Continue reading “Letter to a College Football Coach’s Wife”

Boy Bands Ruined Me

img_3964

During my youth, my family could easily predict my mood. Happiness? Jay-Z. Sadness? Linkin Park. Teenage lust? Boy bands.

Looking back, I think what did me in on the latter was the cheesy charm.

“I’ll never break your heart.”

“You’re all I ever wanted.”

“For the rest of my life, you don’t have to think twice.”

These lyrics may have echoed across the globe, but for an insecure girl in a little mountain town with limited dating options, they offered a sunnier forecast.

Only what I didn’t realize then is this: I was sowing the seeds of future discontent.

Continue reading “Boy Bands Ruined Me”

The Ones I Couldn’t Save

img_3710

Several years before I became a mother, I was a high school English teacher…and probably inappropriately maternal.

One particular student comes to mind from my first year in the classroom. He demonstrated a gift for the written word. His passion for music was contagious (think drummer). And his family was in the midst of a financial crisis. He always seemed to end our conversations with the same urgent question: How am I going to survive? 

But I am a teacher, and – every so often – I struggle with a God complex. I want to save every last one of my students.

As an unmarried, 23-year-old I couldn’t offer him money or a safe home. He did, however, mention that his birthday was quickly approaching. And so I did what any loving woman without children would do.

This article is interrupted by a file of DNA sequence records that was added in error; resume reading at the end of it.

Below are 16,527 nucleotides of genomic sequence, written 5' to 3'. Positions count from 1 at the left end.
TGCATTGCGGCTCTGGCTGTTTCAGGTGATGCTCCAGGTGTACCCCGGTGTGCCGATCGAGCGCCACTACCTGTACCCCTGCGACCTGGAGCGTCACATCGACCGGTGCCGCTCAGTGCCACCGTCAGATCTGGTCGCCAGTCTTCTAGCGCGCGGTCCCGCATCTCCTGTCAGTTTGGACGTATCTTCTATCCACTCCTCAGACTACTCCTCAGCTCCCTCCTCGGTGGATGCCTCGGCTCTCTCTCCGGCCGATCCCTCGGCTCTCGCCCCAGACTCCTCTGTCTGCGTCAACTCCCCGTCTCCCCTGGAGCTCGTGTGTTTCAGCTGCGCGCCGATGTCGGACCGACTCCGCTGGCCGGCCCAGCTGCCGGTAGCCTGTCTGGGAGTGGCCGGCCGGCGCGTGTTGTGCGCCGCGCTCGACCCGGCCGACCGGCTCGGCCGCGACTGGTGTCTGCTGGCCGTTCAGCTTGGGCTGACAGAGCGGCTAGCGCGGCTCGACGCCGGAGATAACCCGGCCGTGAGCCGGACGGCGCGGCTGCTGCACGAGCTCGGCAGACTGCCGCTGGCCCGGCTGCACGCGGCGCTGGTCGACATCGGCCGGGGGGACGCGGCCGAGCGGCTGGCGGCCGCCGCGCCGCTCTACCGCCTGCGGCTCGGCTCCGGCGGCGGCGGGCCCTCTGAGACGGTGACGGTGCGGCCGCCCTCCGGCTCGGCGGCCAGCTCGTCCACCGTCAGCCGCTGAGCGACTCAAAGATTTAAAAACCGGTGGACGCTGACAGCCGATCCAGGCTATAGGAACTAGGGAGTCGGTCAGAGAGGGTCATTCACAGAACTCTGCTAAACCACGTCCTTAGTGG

I celebrated him as my own.

Continue reading “The Ones I Couldn’t Save”

Love: Where Fries Overcome Fear

img_0037

When life hands you a free milkshake, you say “yes”. But, the truth is, the last thing I wanted was more food.

For several moments, a scene had been eating away at my thoughts. A homeless man – not more than 30 years of age – waited on a curb of desperation outside of our local Walmart as we drove past. To help or not to help? The restless toddlers in the backseat only encouraged the excuses my mind so effortlessly generated.

No. Not tonight.

So we stayed the course to Chick-fil-A. The kids would share a “happy” meal, I would enjoy a leafy green salad, and the sunset would end a perfect evening.

Only I ordered fries I couldn’t eat. Then my son’s order was wrong, which resulted in four free chicken nuggets. And, perhaps most surreal of all, a cashier placed a free milkshake in my hand: “We forgot the whipped cream and cherry. Here!”

As my son’s ice cream cascaded down my wrist, I pondered the sticky dilemma. Light was fading, and so too was an opportunity.

Continue reading “Love: Where Fries Overcome Fear”

In Sickness

img_3447

I hold this fear that I will die before I see 35. I worry I won’t know my son and daughter as teenagers. The very thought of never meeting my grandchildren, indeed, takes my breath away.

But I am overall healthy. I run 3-4 days a week. I don’t drink. And my days are fueled by oatmeal, nuts, and vegetables.

Recently, however, I was quite ill. Six hours of vomiting – to be exact. The virus was so powerful that I found myself gasping for air between commode encounters. On a makeshift bed of well-used towels – given to us at our wedding – I laid myself down. At 2 a.m. the Earth is silent.

Until, that is, I heard a door creak.

“I think I’m dying!”

“No, you’re not.”

And, with that, a hand I know so well rubbed my back.

Continue reading “In Sickness”